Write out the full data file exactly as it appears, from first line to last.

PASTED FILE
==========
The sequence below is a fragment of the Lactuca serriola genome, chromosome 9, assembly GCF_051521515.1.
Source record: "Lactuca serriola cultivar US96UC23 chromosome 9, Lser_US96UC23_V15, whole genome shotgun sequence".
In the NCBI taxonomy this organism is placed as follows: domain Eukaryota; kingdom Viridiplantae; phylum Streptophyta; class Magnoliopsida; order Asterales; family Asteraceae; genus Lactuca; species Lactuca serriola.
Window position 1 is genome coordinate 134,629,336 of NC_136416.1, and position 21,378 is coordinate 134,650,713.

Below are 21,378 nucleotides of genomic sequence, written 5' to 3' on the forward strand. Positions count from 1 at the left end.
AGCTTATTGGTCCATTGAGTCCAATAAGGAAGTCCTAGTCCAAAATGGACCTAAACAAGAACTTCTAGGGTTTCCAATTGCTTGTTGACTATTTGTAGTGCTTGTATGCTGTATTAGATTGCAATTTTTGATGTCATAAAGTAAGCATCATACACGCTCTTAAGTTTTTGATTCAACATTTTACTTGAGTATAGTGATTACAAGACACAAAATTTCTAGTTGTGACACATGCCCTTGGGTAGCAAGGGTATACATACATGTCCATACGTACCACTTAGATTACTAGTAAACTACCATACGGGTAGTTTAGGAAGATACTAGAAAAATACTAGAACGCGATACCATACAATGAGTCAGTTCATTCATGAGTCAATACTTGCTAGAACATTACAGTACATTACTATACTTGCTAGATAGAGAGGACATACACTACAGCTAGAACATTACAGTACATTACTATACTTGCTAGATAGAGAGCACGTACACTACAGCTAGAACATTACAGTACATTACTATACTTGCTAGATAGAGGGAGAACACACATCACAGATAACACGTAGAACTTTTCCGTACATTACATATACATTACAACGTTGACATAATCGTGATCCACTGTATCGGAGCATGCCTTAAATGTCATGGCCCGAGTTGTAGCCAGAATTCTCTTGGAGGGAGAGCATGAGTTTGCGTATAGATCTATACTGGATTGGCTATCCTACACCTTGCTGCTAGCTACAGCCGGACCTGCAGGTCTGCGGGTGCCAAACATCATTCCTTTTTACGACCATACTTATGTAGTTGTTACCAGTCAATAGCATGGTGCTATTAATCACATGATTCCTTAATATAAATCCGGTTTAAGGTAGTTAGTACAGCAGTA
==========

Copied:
The sequence below is a fragment of the Lactuca serriola genome, chromosome 9, assembly GCF_051521515.1.
Source record: "Lactuca serriola cultivar US96UC23 chromosome 9, Lser_US96UC23_V15, whole genome shotgun sequence".
In the NCBI taxonomy this organism is placed as follows: domain Eukaryota; kingdom Viridiplantae; phylum Streptophyta; class Magnoliopsida; order Asterales; family Asteraceae; genus Lactuca; species Lactuca serriola.
Window position 1 is genome coordinate 134,629,336 of NC_136416.1, and position 21,378 is coordinate 134,650,713.

Below are 21,378 nucleotides of genomic sequence, written 5' to 3' on the forward strand. Positions count from 1 at the left end.
AGCTTATTGGTCCATTGAGTCCAATAAGGAAGTCCTAGTCCAAAATGGACCTAAACAAGAACTTCTAGGGTTTCCAATTGCTTGTTGACTATTTGTAGTGCTTGTATGCTGTATTAGATTGCAATTTTTGATGTCATAAAGTAAGCATCATACACGCTCTTAAGTTTTTGATTCAACATTTTACTTGAGTATAGTGATTACAAGACACAAAATTTCTAGTTGTGACACATGCCCTTGGGTAGCAAGGGTATACATACATGTCCATACGTACCACTTAGATTACTAGTAAACTACCATACGGGTAGTTTAGGAAGATACTAGAAAAATACTAGAACGCGATACCATACAATGAGTCAGTTCATTCATGAGTCAATACTTGCTAGAACATTACAGTACATTACTATACTTGCTAGATAGAGAGGACATACACTACAGCTAGAACATTACAGTACATTACTATACTTGCTAGATAGAGAGCACGTACACTACAGCTAGAACATTACAGTACATTACTATACTTGCTAGATAGAGGGAGAACACACATCACAGATAACACGTAGAACTTTTCCGTACATTACATATACATTACAACGTTGACATAATCGTGATCCACTGTATCGGAGCATGCCTTAAATGTCATGGCCCGAGTTGTAGCCAGAATTCTCTTGGAGGGAGAGCATGAGTTTGCGTATAGATCTATACTGGATTGGCTATCCTACACCTTGCTGCTAGCTACAGCCGGACCTGCAGGTCTGCGGGTGCCAAACATCATTCCTTTTTACGACCATACTTATGTAGTTGTTACCAGTCAATAGCATGGTGCTATTAATCACATGATTCCTTAATATAAATCCGGTTTAAGGTAGTTAGTACAGCAGTA